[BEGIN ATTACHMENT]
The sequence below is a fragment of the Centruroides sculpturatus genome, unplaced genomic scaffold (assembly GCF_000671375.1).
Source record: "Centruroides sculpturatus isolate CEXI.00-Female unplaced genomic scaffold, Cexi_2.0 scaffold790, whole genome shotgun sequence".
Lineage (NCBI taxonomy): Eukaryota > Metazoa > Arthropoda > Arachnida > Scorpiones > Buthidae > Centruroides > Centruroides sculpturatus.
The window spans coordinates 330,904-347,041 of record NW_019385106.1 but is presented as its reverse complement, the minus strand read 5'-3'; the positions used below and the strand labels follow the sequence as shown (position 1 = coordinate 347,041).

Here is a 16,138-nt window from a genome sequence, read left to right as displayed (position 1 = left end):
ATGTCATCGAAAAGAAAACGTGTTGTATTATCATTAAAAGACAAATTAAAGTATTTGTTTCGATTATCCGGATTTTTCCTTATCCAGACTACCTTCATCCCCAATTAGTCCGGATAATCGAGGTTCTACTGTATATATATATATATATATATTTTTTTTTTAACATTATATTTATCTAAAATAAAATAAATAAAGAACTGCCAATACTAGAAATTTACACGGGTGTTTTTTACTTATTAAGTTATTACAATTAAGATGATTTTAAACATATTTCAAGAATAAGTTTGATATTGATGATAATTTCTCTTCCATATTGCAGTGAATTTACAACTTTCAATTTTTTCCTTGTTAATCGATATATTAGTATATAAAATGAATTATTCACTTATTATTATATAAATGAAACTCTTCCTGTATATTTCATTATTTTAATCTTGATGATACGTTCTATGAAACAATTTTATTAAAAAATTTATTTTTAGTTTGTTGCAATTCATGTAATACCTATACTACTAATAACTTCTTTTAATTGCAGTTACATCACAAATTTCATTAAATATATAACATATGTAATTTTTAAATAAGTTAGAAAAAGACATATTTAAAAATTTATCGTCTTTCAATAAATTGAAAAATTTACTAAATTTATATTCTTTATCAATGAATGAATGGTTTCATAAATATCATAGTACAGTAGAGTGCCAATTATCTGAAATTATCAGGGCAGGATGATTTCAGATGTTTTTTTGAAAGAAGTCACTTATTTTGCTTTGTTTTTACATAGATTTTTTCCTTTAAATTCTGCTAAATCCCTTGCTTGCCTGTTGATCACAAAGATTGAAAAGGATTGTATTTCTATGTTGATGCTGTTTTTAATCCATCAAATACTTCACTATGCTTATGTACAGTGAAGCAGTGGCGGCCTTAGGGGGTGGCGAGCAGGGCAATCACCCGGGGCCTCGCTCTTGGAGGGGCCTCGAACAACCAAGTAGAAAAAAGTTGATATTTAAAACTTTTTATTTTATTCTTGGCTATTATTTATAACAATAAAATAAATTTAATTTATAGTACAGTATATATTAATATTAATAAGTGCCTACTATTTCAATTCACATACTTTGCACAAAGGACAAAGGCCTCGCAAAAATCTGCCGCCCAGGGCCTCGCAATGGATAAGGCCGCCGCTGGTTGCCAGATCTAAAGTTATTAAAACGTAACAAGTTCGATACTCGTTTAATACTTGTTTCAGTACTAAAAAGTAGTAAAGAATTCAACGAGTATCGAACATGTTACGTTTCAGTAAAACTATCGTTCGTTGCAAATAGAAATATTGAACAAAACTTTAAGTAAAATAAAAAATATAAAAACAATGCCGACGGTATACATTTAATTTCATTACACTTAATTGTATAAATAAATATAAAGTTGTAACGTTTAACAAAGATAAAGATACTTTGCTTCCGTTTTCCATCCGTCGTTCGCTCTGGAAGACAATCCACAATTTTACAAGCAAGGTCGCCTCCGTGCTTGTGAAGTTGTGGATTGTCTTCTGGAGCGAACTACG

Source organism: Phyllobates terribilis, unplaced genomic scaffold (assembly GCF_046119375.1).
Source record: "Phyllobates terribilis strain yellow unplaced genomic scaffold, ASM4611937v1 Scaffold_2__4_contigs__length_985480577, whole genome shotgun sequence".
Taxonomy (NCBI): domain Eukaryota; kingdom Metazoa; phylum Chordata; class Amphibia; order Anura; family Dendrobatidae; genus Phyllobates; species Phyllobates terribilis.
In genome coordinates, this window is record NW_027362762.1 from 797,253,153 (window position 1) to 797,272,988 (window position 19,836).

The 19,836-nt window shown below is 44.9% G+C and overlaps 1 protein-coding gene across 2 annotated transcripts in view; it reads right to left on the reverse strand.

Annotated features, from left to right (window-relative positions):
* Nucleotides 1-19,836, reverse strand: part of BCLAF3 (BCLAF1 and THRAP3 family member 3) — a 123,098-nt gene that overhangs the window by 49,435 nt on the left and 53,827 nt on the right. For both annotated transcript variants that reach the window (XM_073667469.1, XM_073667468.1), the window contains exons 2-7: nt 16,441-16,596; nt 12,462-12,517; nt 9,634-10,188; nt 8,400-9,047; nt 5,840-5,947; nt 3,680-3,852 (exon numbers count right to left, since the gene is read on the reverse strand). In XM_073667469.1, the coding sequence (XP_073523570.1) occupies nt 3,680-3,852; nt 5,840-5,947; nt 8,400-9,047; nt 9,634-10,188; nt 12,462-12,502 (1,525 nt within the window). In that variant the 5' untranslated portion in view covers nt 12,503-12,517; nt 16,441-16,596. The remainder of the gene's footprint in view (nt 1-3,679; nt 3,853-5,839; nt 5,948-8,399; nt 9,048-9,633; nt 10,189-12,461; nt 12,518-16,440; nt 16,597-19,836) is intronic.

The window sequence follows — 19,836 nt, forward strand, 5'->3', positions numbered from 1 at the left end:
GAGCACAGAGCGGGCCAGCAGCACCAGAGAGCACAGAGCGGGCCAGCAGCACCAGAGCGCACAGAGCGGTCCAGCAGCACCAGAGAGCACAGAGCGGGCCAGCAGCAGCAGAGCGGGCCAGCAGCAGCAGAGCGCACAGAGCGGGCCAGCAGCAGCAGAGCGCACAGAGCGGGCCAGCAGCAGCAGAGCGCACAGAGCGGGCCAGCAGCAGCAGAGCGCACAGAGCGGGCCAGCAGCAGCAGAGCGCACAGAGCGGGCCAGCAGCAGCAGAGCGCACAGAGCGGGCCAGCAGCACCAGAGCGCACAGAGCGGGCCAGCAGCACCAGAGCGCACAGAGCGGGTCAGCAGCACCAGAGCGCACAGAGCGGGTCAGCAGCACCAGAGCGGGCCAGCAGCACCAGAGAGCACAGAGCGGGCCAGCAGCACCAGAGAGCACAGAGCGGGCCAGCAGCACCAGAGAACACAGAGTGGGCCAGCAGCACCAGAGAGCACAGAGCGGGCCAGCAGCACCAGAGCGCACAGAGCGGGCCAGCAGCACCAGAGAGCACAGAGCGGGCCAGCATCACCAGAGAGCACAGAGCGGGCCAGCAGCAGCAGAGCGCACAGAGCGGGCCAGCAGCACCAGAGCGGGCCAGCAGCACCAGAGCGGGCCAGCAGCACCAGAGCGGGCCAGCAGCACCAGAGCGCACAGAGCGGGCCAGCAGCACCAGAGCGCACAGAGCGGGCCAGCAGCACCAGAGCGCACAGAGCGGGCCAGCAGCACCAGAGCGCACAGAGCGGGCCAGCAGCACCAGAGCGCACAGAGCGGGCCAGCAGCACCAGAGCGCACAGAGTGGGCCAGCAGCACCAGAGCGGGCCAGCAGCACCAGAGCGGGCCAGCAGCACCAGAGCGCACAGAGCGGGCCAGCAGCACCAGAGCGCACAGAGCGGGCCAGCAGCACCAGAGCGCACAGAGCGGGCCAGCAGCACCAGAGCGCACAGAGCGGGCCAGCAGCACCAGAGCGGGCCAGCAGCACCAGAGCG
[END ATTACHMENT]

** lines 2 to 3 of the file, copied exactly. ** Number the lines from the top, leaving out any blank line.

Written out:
Source record: "Centruroides sculpturatus isolate CEXI.00-Female unplaced genomic scaffold, Cexi_2.0 scaffold790, whole genome shotgun sequence".
Lineage (NCBI taxonomy): Eukaryota > Metazoa > Arthropoda > Arachnida > Scorpiones > Buthidae > Centruroides > Centruroides sculpturatus.